because no boat is designed
to last in the ocean,
six to eight months
without any stop.
It only takes two
to three weeks
to cross an ocean, usually.
We're gonna be out at sea
for months.
We had to design
all the system
to try and be self-sufficient
because once we leave, there
is no one to help us out there.
We're letting one person
be in the water all the time,
which on other boats,
you refer to as an emergency.
Always a man overboard.
It's not something
you do lightly.
It's a risk.
My main responsibility
will be taking care of my uncle.
And, naturally, like,
all my energy goes to it.
Thank you. You guys
look out for each other, okay?
All our lives are in danger
and Ben knows it.
- Be safe, okay?
- Yeah. Thank you very much.
- Okay?
- Yeah.
It's Mother Nature
out there.
Anything can happen.
So, I guess, that's the risk
we have to take.
It's also the adventure, so...
I have many fears
and worries about this trip.
But I want my family
to understand that sometimes
you have risk in life,
but you have to not let
the fear and worries
stop you from
what makes you happy.
When I became a father,
it was very clear
in my mind that
what I could provide to them was
not materialistic things, but
something deeper and something
that is much more important.
You know, finding a passion,
going after your dreams.
I would hope that's what
my kids will get out of it.
- Go ahead.
- Uh...
You go. Go on. Yeah.
Bye, guys.
- All right. Let's go.
- Let's go.
I have been dreaming,
eating, sleeping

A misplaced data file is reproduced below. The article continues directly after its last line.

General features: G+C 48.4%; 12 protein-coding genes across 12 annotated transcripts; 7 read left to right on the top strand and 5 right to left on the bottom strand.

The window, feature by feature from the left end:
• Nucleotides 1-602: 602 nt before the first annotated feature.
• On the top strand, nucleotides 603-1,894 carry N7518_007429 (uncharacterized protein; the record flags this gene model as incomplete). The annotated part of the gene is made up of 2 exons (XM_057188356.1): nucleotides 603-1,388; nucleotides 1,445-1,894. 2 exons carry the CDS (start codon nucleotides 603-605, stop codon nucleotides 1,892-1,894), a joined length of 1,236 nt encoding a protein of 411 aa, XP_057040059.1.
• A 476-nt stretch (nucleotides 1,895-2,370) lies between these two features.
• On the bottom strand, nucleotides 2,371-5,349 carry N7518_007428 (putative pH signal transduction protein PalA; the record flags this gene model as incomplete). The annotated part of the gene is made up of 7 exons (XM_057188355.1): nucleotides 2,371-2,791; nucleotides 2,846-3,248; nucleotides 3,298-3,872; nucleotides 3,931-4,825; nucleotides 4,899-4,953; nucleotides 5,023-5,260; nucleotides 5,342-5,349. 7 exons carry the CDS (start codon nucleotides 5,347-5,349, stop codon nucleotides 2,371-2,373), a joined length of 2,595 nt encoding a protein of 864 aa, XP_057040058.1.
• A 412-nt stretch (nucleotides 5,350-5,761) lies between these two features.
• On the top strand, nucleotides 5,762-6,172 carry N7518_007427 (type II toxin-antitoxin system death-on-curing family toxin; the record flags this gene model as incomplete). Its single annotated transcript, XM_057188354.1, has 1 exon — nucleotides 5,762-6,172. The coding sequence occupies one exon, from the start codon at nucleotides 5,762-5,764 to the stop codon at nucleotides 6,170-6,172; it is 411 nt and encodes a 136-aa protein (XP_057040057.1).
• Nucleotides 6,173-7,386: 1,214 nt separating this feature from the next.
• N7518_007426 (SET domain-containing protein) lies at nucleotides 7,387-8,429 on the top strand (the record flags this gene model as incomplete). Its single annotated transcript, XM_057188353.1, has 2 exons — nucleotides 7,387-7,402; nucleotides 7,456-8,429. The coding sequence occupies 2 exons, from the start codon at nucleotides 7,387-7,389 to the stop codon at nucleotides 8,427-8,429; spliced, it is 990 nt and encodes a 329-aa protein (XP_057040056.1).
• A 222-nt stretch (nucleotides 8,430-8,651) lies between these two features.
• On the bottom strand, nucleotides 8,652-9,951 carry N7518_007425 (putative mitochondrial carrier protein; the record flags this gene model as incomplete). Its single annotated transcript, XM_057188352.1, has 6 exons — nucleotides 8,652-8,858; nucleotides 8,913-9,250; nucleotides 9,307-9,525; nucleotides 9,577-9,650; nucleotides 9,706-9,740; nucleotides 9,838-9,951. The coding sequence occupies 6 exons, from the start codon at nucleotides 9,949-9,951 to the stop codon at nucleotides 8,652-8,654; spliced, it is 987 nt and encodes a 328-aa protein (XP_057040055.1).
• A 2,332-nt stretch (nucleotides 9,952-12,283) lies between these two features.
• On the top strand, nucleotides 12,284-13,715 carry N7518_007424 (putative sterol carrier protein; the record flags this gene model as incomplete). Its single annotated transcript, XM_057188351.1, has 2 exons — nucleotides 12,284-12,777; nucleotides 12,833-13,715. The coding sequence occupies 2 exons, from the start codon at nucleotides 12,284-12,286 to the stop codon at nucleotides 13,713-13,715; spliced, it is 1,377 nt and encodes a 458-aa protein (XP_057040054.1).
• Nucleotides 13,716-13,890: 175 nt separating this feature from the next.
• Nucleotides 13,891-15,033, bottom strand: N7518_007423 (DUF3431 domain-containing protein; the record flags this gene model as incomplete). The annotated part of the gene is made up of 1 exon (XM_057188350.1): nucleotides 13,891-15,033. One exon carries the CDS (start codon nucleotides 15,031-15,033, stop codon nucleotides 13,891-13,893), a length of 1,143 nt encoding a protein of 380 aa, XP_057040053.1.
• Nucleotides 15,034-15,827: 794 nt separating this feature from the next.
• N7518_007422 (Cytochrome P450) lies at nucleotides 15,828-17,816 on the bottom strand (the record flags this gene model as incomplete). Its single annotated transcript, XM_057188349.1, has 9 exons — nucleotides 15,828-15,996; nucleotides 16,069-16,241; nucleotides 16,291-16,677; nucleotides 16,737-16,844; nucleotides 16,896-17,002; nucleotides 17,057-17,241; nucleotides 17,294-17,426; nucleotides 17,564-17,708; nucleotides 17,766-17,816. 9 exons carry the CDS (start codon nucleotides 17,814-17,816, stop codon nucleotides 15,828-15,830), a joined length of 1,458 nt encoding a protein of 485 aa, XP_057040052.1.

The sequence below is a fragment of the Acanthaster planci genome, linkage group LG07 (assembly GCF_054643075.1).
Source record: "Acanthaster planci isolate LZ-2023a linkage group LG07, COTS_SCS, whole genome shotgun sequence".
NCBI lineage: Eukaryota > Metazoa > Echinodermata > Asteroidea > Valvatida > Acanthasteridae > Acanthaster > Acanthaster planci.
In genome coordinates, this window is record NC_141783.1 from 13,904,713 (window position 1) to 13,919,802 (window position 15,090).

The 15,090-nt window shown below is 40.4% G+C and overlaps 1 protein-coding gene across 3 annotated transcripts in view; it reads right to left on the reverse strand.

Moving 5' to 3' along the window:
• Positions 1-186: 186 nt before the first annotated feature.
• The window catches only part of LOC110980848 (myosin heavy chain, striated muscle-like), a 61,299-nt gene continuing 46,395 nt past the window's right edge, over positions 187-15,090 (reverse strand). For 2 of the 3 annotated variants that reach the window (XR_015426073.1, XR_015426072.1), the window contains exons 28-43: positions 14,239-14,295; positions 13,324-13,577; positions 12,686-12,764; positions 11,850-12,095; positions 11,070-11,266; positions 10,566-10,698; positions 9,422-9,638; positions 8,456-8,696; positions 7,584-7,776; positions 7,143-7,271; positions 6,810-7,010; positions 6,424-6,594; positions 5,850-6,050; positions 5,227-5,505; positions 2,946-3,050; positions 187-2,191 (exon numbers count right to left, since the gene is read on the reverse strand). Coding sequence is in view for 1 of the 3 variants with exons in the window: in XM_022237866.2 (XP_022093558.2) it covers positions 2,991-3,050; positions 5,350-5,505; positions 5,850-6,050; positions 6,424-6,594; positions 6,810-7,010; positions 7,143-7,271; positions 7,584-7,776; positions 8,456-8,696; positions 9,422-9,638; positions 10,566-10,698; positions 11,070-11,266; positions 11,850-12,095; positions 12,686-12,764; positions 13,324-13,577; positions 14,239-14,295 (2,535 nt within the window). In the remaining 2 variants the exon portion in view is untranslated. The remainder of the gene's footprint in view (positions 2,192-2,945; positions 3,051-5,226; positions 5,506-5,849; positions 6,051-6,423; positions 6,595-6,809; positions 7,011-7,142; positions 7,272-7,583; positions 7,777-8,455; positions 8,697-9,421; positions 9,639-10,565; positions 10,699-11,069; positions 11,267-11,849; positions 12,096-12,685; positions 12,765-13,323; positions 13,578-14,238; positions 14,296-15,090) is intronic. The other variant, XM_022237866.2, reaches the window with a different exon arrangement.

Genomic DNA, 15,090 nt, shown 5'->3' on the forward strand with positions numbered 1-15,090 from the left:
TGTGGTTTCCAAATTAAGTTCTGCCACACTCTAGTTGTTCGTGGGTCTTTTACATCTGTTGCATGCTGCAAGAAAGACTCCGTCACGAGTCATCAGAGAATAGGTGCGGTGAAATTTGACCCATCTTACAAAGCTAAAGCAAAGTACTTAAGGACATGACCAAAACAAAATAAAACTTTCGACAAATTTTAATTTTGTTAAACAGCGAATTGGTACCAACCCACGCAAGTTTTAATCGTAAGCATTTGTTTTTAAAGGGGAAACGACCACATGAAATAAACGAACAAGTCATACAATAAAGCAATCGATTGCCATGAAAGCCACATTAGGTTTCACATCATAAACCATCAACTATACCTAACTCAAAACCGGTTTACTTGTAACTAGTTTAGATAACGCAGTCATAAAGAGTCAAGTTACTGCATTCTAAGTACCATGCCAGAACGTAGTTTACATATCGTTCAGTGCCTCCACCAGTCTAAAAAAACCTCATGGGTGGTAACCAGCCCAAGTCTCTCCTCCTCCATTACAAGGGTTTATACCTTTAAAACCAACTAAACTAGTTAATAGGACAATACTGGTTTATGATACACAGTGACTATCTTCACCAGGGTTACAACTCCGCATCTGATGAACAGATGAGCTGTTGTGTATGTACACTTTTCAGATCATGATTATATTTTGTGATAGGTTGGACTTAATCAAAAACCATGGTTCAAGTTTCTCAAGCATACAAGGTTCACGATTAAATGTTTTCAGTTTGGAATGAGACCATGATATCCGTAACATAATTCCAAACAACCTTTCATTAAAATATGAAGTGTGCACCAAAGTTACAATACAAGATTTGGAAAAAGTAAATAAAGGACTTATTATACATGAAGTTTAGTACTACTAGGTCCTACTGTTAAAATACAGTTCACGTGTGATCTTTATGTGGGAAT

the Pacific swim
for so long that
now it comes, now it's reality,
I'm like a tiger in a cage.
And please open the cage
for me to leave.
I'm not scared about Ben.
Even if he gets eaten
by a shark,
or if we lose him in a storm,
deep inside him, he has this
dream of crossing an ocean.
It would be worse for him
leaving without doing the Pacific
than dying trying.
Amazing progress.
Fifteen in only five hours.
This is the first day
of many to come.
I'm really happy.
It should be good. Yes! f
We're about to start.
You just have to adjust the
speed so that Ben follows you.
Speed up, speed down.
It's like a video game.
One, two, one.
Holy shit. 21 miles already.
That's awesome.
I'm 100% convinced
that Ben will make it.
Ben, dolphins!
Oh, it can really move.
Yeah. That's, like, seven.
If we just had dolphins
the whole way across the Pacific,
we'd be there in, like, a month.
Ben, Ben, Ben.
- Feel all right?
- Yeah.
Wow. I think that...
Fuck me.
- There's a shark.
- I think it's there, yeah.
Yeah, yeah. The shark, uh...
it's following them.
Seagull to Disco,
Seagull to Disco. Over.
Yeah, that's good.
We just, uh, spotted a shark.
Uh, we think there is a shark
around you. Over.
Seagull to Disco.
Do you receive me?
All right. You ready?
Perfect time to lose connection.
Hey! There is a shark!
There is a shark!
Fuck me.
Ben, Ben, Ben.
There was a massive
big fin just over there.